Metformin can help to suppress appetite, study shows

It is hoped the findings of a study involving Trinity College researchers can open new avenues for developing targeted anti-obesity treatments

Max Ryan

April 19, 2024

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  • In a recent study, published in the journal Nature Metabolism, scientists from Trinity College Dublin and Princeton and Harvard Medical School share new research into natural appetite control, which offers promise in the battle against obesity and type 2 diabetes.

    The scientists report new insights into how the widely used diabetes drug metformin benefits patients with type 2 diabetes. Metformin is described by some as a “wonder drug” even though we still do not know exactly how it works.

    This study shows that metformin increases the amount of an appetite suppressing factor called lactoyl-phenylalanine (lac-phe), identified in 2022 as a natural appetite suppressant, and which is known to be raised by vigorous exercise. 

    The scientists probed data from other studies involving large numbers of patients, to conclusively demonstrate that lac-phe levels rise after individuals take metformin. This work opens a new avenue for developing targeted anti-obesity treatments.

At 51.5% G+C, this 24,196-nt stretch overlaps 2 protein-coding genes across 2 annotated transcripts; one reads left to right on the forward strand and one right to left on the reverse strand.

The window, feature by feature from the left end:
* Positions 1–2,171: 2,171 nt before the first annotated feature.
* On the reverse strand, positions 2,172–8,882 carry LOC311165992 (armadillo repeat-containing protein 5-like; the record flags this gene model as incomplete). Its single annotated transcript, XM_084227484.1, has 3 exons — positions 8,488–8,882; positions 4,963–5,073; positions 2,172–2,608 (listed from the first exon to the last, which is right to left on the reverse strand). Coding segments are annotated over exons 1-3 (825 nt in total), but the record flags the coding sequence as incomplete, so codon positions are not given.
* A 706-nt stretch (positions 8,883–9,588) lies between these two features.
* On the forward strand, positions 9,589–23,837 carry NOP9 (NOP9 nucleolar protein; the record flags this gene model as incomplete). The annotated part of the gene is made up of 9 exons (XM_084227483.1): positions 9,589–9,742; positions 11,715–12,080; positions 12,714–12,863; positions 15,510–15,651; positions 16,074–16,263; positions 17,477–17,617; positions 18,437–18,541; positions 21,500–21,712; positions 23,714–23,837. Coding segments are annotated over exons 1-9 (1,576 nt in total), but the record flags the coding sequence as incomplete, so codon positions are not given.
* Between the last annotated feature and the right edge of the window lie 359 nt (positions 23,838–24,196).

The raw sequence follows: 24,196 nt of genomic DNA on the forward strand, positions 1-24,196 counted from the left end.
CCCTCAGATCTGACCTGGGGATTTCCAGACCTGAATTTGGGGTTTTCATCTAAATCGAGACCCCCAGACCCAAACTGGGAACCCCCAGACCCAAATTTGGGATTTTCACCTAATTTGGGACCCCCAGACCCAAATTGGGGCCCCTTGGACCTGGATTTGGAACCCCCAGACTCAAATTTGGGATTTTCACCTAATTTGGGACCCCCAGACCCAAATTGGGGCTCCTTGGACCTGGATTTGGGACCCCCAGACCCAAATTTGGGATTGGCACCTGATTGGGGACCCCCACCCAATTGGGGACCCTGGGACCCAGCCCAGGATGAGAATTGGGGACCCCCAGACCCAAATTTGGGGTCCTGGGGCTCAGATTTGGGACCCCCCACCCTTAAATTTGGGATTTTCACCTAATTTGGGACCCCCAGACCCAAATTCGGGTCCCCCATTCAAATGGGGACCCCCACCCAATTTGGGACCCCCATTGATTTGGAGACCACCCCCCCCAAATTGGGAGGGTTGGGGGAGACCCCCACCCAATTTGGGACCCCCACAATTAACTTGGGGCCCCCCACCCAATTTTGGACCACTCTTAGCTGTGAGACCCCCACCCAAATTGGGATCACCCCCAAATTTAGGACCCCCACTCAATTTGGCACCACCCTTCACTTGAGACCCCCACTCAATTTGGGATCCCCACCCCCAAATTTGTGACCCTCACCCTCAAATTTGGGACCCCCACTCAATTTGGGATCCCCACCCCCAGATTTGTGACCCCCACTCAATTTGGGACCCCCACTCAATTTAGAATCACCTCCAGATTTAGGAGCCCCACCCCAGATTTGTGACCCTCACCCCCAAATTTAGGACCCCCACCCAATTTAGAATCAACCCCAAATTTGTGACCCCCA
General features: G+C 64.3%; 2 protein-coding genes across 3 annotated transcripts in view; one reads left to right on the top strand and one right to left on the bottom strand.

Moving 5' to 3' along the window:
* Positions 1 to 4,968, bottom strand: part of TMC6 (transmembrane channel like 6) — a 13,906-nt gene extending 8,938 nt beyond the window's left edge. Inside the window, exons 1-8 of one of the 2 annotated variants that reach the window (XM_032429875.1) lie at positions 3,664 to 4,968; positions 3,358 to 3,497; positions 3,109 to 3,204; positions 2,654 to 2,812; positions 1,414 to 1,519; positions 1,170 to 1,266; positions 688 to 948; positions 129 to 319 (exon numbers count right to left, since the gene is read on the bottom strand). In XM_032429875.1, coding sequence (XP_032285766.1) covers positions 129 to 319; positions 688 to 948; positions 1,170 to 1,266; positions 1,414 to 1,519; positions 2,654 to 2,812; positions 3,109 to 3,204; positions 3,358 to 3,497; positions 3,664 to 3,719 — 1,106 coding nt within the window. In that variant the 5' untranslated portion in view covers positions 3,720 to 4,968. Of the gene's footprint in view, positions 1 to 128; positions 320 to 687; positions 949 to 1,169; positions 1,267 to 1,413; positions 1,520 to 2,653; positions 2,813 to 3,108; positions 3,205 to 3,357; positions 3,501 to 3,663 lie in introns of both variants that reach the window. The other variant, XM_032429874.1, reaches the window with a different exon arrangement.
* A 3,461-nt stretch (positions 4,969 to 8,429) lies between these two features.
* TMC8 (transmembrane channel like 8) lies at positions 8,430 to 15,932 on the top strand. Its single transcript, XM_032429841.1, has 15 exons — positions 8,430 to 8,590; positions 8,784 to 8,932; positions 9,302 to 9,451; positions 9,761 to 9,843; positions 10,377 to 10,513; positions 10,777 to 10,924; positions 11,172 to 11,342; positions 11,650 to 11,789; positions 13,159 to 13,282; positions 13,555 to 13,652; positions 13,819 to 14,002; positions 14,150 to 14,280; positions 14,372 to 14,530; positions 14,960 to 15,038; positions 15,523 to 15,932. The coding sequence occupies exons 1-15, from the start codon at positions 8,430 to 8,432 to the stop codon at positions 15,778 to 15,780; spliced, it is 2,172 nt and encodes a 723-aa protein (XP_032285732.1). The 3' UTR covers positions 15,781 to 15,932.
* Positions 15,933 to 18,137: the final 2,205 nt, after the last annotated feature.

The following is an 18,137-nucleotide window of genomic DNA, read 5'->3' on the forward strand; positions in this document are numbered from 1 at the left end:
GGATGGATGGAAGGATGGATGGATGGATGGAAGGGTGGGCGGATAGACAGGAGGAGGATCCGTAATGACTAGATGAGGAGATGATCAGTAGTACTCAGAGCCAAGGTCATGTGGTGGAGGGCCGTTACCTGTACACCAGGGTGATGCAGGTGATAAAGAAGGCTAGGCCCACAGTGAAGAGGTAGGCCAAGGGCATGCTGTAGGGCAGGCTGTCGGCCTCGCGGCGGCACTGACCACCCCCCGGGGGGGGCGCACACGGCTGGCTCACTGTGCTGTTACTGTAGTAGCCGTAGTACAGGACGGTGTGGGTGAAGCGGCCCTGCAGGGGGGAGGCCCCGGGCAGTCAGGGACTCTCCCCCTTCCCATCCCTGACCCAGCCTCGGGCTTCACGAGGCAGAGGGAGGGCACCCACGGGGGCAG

Barry Scott, first author of the research and PhD candidate in TCD’s School of Biochemistry and Immunology said: “I’m hopeful our research can have a big impact. Metformin is the most prescribed drug for type 2 diabetes, and it’s very safe and well tolerated. How metformin affects appetite was not known, but this work shows that its influence on lac-phe is a key part of its hunger suppressing impact.” 

    The team also discovered that lac-phe increases after eating, and so contributes to the feeling of fullness after a meal.  

    Prof David Finlay, associate professor in immunometabolism at TCD, who co-supervised the work with Prof Lydia Lynch, Princeton and Harvard Medical School, said: “Our study shows that the type of food you eat matters. For instance, eating sugar-rich date fruits caused an immediate and large surge in lac-phe, whereas drinking a sugar-rich drink did not. This could help explain why liquid calories can drive obesity.”

    Prof Lynch said: “Identifying the factors that control appetite and satiety after a meal is important to help us to understand and ultimately treat the current obesity epidemic. Further understanding lac-phe’s actions may lead to a new class of safe and effective anti-obesity drugs.”

    This research was supported by Science Foundation Ireland and the National Institutes of Health in the US. 

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